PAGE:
Recommended reading: This One Simple App is a Key to Organization (Organize With Trello)

4. Manage your team with Contractor/Employer Agreements

Like Client Agreements, this form operates as a contract. However, this is a contract between you and any help that you bring to a job. This help could be additional professional organizers or volunteers.

As you add new team members, this will help you maintain consistent standards and operating procedures. I also recommend including anti-solicitation and confidentiality clauses to protect your organizing business from unethical employees.

A form like this is great at establishing a team that works well with you and understands your organizing principles.

Related: What is a NAPO Membership and When to Join (Tips from a Professional NAPO Organizer)

Brother P-touch, PTD210, Easy-to-Use Label Maker, One-Touch Keys, Multiple Font Styles, 27 User-Friendly Templates, White
  • Quick access to fonts, frames, symbols and more
  • Prints up to 2-lines on labels up to 12 millimeter wide
  • 14 fonts, 97 frames, and more than 600 symbols
  • Back-lighting: No, Built-In Handle: No

5. Improve your work with Testimonial Request Forms

The last professional organizing form that I highly recommend is a Testimonial Request Form.

Testimonials from clients are a necessary step in building your reputation. It also helps you get more clients. If you have a professional organizer’s website, you can put the testimonials on your site to attract more clients and to prove that you have satisfied customers. For marketing purposes, it’s great to have real quotes from real people.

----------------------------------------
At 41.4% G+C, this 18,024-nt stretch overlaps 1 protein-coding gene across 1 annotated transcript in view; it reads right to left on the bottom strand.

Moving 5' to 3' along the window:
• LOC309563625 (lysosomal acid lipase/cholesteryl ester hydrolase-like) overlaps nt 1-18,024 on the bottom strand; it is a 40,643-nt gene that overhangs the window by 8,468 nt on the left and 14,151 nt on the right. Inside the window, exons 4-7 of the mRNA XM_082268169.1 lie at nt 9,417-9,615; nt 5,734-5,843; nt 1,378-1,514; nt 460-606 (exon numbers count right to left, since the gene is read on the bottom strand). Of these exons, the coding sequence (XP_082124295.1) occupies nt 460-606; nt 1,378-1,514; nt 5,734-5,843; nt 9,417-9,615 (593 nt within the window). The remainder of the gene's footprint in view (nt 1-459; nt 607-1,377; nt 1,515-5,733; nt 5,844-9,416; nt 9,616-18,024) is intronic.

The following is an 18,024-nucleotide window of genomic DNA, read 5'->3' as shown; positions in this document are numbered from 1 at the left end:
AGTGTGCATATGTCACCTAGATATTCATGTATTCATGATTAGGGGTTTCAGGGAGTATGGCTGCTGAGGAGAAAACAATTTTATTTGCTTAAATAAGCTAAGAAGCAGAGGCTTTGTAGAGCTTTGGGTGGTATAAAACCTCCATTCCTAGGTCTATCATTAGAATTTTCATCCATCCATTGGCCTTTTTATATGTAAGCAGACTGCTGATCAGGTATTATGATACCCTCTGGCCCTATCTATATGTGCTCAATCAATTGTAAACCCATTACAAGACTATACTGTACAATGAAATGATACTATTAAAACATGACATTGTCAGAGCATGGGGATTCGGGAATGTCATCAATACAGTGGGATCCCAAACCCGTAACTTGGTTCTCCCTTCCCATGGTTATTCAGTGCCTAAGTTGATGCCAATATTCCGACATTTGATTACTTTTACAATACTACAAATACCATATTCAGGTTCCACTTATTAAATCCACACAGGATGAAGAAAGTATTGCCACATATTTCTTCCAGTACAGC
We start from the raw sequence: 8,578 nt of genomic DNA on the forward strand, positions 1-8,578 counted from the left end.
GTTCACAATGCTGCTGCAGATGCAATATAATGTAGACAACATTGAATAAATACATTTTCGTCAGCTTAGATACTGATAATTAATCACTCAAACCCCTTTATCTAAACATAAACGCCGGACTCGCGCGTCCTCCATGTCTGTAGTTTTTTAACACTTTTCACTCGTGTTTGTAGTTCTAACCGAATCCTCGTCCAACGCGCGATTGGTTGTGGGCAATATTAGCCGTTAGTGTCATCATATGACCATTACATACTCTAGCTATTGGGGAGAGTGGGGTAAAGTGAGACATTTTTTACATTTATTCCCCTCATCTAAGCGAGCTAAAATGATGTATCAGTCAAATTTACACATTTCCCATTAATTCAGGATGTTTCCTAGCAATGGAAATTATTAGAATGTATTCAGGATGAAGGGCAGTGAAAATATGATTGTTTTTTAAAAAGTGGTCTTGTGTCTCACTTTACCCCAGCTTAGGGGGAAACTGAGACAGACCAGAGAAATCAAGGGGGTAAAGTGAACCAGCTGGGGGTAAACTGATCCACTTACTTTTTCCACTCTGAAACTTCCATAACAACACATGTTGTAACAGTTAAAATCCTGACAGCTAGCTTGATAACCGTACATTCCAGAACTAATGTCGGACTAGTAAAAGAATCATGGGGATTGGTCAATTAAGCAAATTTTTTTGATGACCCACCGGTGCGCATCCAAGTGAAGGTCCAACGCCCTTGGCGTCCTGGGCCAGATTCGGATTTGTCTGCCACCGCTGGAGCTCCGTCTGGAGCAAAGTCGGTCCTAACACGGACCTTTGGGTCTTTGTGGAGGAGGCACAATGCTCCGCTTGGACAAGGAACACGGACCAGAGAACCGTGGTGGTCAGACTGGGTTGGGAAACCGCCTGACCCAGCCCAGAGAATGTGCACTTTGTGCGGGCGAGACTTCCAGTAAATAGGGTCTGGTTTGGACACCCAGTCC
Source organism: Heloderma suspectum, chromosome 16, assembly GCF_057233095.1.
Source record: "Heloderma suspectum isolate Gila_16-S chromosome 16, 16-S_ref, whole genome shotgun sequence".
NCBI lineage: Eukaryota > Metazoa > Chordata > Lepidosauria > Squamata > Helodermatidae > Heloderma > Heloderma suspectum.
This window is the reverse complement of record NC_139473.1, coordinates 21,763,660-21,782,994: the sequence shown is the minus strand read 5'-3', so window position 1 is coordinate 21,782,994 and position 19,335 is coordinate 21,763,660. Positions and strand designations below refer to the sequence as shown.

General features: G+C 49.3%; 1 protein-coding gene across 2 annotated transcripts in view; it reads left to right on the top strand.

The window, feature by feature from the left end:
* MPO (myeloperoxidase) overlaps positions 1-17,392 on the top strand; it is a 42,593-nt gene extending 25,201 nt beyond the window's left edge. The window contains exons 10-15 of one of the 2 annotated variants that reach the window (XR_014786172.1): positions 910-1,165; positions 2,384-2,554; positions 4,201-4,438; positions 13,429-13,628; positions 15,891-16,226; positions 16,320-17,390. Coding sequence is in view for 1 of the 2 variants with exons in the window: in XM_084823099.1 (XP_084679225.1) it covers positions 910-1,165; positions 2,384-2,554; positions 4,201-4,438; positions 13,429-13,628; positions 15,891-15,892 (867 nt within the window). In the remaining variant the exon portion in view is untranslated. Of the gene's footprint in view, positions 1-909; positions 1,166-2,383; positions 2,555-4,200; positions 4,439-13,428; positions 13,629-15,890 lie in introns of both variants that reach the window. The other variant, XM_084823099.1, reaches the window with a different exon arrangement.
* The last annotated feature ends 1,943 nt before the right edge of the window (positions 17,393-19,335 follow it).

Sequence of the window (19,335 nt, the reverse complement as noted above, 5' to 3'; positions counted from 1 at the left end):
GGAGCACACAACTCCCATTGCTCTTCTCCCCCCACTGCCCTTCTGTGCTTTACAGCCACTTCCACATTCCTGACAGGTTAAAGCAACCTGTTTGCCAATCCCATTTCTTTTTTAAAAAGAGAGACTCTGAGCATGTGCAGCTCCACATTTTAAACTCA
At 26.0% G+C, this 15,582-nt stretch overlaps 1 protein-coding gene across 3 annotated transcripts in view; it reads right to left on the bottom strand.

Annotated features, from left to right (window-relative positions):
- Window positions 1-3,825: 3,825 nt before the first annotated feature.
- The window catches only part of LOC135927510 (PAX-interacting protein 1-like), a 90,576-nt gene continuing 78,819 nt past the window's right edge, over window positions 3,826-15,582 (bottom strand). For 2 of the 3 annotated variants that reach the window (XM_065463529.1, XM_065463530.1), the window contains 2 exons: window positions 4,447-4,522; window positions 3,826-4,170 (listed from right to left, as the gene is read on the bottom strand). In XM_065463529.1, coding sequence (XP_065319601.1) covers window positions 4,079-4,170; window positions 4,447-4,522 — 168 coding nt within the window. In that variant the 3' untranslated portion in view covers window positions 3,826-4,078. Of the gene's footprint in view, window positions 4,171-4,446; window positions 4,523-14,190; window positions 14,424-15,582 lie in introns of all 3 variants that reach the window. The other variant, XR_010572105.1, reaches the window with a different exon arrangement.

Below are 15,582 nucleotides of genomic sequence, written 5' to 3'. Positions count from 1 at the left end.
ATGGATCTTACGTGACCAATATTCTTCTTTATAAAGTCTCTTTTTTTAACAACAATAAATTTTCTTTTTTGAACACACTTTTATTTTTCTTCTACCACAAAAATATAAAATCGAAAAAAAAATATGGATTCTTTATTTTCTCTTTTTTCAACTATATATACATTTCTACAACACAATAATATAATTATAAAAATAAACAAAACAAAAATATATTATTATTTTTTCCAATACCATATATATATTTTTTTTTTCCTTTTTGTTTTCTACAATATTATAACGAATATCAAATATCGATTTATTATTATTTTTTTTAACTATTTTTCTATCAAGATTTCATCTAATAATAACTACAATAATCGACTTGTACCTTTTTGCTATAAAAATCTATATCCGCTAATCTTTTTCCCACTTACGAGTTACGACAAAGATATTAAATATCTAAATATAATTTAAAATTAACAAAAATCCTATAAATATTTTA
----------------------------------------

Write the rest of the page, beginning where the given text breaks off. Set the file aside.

The testimonial request form also gives your clients a way to offer you feedback on your services so that you can use their feedback to improve your services and customer satisfaction.

Do I absolutely need these forms?

Well, yes. The reason why you need to have these forms is because you are not organizing as a hobby. Rather, you are organizing as a professional who is establishing a career. It’s important that as a business owner, you have all your I’s dotted and your T’s crossed.

Organizing as a professional is a lot different than simply entering a friend’s house and cleaning their closet. Since you are taking an income from actual clients (who are often strangers), you need to make sure you have contracts in place and permission for things like photos and quotes (which are necessary to help establish and grow your business).

If you’re thinking about starting your own professional organizering career, save yourself some time and use the proper forms right from the start. Get the forms HERE + lots of bonuses to get your business up and running. You definitely won’t regret it and your time will be free to focus on getting clients and building your amazing home organizing business! You totally go this!

ARE YOU INTERESTED IN BECOMING A PROFESSIONAL ORGANIZER?

If you’re someone who LOVES organizing, consider starting your own organizing business.

Get a copy of my free guide “Professional Organizer’s Launch Guide” HERE.

There are many things to consider when starting an organizing business including:

  • When will I name my business?
  • Where will I find clients?
  • How do I become an organizer?
  • Do I need to be certified to get started?
  • How will I structure my business?

You have come to the right place!

When you are ready to start your own professional organizing business, check out all my courses on working as a home organizer. My course bundle has the best prices on courses so that you can create and market your organizing business and design a system of organization that will work with all your clients no matter how small or large their volume of clutter is! Check out the course bundle here: Online Boot-Camp for Organizing Bosses

You can also check out my other blogs on how to start a home organizing business:

Happy Organizing!